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Yarn Bombing

Maddy Costa in The Guardian reports on more yarn bombing in London. Her article, “Knit and purl your own installation” advances the argument that yarn bombing takes knitting from craft into art. The surrealist artist Dorathea Tanning already made the move from craft to art installation in her late career knitted fabric installations. Her partially knitted installation in the Pompidou Centre is a truly surreal vision of people being absorbed into the fabric.

Yarn bombing knitted butterfly in Brunswick

I have seen the odd piece of yarn bombing on the streets of Brunswick and Fitzroy in the last year. In order to learn more about Melbourne’s yarn bombing I have been exchanging emails with Yarn Wrap. I saw here shopping trolley at the Sweet Streets exhibition at the Yarra Sculpture Gallery. After the exhibition she ‘gifted’ the shopping trolley to Knit and Purl in Dandendong whose owner, Freda loves yarn bombing.

On the streets Yarn Wrap tags ugly objects urban objects, like the sign poles, with colorful wool. She comes from a family of crafters and creators and has knitted all her life. Then two years ago she saw an American documentary by Fathye Levine called Handmade Nation which shows lots of indie craft makers. She was “blown away by the Knitta crews and the footage of them tagging poles in the middle of the night. I had seen there work on the net and started to create my own pieces and did a few tags around Melbourne.”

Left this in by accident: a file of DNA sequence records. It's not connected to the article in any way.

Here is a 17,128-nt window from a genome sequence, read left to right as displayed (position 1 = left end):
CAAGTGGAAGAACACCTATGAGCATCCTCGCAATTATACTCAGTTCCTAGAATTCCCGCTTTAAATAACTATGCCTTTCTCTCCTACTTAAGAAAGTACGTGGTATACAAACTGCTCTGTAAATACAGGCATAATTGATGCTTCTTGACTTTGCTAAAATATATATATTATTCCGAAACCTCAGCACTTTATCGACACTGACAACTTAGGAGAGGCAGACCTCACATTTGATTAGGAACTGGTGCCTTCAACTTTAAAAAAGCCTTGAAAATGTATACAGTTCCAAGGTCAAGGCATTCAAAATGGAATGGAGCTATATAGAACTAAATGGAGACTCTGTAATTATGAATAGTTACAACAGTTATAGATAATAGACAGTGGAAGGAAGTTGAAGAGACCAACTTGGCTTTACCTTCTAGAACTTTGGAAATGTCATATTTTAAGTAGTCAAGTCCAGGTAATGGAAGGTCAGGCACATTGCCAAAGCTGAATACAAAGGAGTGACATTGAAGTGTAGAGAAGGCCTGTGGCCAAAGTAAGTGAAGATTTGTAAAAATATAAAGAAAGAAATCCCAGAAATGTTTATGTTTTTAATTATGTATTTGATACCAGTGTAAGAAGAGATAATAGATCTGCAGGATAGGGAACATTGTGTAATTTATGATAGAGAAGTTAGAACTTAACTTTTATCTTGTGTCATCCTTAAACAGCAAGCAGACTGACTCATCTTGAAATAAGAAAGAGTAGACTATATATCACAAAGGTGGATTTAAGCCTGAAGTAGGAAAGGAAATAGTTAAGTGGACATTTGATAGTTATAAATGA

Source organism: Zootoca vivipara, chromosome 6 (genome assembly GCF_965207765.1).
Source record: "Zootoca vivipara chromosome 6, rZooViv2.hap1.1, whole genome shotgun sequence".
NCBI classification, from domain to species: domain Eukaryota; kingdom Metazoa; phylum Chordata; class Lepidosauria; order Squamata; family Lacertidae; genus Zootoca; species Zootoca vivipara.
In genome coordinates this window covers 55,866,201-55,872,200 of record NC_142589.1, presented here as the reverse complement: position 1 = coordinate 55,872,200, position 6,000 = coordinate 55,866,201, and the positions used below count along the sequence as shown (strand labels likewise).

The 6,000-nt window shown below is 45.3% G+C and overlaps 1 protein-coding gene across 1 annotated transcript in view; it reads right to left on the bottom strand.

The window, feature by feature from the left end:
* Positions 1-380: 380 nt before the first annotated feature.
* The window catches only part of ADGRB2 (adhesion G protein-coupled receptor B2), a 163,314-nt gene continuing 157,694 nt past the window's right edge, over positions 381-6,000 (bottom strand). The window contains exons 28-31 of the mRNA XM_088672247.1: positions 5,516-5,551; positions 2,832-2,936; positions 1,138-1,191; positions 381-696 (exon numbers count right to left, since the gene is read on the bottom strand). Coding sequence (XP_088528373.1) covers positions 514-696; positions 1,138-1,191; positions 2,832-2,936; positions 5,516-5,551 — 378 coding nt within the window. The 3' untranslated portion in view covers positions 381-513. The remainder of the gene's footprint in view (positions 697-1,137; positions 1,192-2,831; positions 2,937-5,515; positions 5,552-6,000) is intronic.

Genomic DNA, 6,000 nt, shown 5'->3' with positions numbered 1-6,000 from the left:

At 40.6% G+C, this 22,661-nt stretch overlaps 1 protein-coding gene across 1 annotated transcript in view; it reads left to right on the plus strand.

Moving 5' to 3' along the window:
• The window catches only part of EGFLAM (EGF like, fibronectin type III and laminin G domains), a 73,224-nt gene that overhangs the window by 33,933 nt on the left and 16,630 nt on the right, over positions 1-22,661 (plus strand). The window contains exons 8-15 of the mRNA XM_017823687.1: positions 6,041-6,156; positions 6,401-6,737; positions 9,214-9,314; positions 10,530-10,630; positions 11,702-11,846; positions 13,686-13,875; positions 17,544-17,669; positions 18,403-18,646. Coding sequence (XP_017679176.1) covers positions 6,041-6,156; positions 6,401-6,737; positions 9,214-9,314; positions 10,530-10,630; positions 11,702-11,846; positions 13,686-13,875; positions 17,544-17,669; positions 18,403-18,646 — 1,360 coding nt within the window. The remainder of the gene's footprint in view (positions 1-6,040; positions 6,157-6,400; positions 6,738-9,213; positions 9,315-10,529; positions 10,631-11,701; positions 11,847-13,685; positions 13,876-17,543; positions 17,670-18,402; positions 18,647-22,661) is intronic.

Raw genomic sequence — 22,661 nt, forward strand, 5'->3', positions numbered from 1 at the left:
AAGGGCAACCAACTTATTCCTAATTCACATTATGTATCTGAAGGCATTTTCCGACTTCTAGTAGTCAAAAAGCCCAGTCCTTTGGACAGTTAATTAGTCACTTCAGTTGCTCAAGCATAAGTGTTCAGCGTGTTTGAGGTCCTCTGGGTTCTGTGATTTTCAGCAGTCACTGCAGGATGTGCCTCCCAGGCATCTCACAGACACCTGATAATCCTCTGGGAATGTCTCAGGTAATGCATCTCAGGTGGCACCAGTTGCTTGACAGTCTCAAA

Yarn bombing occurs at irregular intervals in Melbourne’s street art scene often connected to festivals like Sweet Streets or the Big West Festival.  Sweet Streets wanted to have more yarn bombing in the festival – many festivals want to have yarn bombing, it must be the most media and local government friendly forms of street art to have hit the streets. There isn’t a crew (or should that be “knitting circle”) of yarn bombers in Melbourne. Yarn Wrap and I both want to know where are yarn bombers in Melbourne.

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About Mark Holsworth

Writer, independent researcher and artist, Mark Holsworth is the author of the book Sculptures of Melbourne. View all posts by Mark Holsworth

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